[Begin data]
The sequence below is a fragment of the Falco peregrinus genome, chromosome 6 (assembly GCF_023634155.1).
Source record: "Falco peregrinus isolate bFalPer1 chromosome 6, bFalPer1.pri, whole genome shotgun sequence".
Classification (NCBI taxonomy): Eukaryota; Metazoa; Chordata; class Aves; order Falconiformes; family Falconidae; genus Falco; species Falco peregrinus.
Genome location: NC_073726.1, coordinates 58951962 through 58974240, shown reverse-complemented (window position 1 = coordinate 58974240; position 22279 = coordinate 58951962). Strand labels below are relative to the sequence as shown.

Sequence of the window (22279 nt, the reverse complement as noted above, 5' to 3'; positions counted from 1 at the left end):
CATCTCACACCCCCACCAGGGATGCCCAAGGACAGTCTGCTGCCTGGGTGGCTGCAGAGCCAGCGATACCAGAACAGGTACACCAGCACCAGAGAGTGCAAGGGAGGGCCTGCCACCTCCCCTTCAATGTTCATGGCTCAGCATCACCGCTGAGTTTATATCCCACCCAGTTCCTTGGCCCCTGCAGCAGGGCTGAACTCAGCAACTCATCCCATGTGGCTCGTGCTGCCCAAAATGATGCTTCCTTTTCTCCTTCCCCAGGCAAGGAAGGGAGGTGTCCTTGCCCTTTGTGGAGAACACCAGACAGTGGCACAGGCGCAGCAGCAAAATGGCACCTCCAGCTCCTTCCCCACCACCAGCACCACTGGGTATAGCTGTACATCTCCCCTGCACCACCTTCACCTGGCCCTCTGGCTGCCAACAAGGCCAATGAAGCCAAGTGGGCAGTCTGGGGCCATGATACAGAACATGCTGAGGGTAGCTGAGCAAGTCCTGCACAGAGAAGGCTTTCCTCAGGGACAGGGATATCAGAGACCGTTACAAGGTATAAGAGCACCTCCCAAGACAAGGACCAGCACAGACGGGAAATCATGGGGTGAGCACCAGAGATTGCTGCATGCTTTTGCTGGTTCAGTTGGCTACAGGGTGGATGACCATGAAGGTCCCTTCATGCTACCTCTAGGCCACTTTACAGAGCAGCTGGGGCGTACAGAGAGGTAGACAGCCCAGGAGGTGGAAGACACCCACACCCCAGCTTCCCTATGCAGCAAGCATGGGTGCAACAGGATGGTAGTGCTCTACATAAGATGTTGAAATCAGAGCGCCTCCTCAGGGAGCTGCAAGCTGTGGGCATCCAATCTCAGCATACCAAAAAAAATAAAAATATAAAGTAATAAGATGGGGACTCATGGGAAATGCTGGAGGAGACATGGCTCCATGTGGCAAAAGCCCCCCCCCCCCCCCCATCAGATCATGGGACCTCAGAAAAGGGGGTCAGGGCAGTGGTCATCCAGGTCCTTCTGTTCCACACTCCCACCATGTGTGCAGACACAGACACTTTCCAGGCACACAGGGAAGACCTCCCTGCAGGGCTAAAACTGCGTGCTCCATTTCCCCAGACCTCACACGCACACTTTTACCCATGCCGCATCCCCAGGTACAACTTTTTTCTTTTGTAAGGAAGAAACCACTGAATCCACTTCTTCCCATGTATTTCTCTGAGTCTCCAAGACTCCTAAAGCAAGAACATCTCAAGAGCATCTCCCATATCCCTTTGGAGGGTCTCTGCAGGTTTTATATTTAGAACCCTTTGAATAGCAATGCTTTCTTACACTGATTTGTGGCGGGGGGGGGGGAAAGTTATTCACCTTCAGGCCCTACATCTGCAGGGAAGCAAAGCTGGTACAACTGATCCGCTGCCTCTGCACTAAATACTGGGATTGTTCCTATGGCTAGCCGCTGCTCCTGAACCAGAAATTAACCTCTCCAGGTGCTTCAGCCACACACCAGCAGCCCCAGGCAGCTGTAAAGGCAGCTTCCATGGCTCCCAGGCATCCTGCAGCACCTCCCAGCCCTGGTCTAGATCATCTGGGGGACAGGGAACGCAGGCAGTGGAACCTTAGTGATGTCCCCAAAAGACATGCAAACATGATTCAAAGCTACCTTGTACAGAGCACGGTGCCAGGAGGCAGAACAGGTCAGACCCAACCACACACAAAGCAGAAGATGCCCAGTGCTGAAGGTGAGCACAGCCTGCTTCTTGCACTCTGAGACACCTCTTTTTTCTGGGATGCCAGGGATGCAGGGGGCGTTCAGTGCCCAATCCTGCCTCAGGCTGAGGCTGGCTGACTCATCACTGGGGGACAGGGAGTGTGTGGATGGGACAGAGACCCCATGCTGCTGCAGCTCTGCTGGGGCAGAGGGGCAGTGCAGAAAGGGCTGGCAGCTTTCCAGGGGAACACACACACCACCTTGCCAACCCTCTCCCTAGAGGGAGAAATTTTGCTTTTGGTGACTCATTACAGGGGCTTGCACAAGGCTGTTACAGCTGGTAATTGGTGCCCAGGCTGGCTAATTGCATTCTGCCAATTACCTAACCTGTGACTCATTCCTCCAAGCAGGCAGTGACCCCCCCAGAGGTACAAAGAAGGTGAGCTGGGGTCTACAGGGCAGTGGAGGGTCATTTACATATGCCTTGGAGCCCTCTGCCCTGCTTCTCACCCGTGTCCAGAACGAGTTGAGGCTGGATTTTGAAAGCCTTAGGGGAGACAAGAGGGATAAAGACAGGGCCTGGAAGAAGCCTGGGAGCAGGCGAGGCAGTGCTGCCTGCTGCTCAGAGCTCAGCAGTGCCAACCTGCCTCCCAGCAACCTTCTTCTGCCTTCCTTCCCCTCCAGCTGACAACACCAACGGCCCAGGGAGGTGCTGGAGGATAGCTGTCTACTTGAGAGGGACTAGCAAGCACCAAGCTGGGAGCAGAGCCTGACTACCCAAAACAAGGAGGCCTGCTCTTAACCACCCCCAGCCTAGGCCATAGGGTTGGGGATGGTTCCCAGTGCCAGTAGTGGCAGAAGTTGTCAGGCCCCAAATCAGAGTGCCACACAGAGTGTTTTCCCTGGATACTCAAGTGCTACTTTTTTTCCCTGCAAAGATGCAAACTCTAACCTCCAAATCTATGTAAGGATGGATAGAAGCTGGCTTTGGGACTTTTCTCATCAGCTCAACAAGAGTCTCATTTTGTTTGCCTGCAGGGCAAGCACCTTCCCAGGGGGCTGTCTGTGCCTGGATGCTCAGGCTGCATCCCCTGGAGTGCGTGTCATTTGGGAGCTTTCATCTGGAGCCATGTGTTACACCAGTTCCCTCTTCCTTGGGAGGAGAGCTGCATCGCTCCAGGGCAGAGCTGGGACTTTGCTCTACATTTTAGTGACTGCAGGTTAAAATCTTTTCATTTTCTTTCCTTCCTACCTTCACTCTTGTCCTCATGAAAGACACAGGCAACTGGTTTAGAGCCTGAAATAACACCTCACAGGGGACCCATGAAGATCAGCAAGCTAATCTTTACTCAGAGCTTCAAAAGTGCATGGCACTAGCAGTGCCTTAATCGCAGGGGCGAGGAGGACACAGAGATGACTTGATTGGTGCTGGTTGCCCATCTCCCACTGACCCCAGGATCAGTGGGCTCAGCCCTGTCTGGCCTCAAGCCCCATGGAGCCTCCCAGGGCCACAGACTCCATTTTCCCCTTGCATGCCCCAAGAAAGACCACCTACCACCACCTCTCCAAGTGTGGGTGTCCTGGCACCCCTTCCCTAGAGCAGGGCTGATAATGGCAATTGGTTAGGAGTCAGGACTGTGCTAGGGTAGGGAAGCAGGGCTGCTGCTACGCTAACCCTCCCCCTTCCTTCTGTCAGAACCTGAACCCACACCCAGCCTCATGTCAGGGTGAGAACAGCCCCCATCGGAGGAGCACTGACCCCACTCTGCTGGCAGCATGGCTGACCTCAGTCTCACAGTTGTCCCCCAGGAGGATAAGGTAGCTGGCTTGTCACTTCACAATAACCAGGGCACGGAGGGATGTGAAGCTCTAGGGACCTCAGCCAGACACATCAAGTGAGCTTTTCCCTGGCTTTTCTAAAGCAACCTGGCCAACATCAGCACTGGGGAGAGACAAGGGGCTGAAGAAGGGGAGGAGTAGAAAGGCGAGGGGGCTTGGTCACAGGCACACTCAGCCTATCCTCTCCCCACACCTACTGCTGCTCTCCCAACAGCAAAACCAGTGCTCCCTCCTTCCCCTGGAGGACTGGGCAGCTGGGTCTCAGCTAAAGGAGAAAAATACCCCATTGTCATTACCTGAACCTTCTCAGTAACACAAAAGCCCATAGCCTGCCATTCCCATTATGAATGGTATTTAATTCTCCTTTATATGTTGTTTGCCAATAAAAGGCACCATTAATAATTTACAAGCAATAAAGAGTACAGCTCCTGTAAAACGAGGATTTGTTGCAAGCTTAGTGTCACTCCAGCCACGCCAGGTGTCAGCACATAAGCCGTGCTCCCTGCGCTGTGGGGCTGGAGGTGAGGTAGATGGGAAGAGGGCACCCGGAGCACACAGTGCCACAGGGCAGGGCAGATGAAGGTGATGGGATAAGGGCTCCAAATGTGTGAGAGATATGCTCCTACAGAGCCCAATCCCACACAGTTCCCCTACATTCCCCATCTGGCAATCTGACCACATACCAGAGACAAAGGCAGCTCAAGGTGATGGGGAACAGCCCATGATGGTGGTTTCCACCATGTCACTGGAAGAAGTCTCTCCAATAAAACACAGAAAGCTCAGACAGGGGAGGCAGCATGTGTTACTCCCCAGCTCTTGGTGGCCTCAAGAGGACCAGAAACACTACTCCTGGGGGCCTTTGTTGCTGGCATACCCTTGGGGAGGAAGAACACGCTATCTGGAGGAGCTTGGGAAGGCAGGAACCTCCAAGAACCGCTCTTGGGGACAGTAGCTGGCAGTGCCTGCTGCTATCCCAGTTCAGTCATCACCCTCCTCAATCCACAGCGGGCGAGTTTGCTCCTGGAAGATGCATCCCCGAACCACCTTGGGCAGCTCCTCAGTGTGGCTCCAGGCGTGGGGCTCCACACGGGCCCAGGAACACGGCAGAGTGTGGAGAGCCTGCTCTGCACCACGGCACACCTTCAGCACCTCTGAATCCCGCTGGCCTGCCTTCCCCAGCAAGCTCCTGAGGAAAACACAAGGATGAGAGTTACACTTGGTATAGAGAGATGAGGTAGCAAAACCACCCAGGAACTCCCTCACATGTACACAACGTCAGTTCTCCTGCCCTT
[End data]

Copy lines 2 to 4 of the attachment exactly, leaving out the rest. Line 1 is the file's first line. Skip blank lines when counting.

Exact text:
Source record: "Falco peregrinus isolate bFalPer1 chromosome 6, bFalPer1.pri, whole genome shotgun sequence".
Classification (NCBI taxonomy): Eukaryota; Metazoa; Chordata; class Aves; order Falconiformes; family Falconidae; genus Falco; species Falco peregrinus.
Genome location: NC_073726.1, coordinates 58951962 through 58974240, shown reverse-complemented (window position 1 = coordinate 58974240; position 22279 = coordinate 58951962). Strand labels below are relative to the sequence as shown.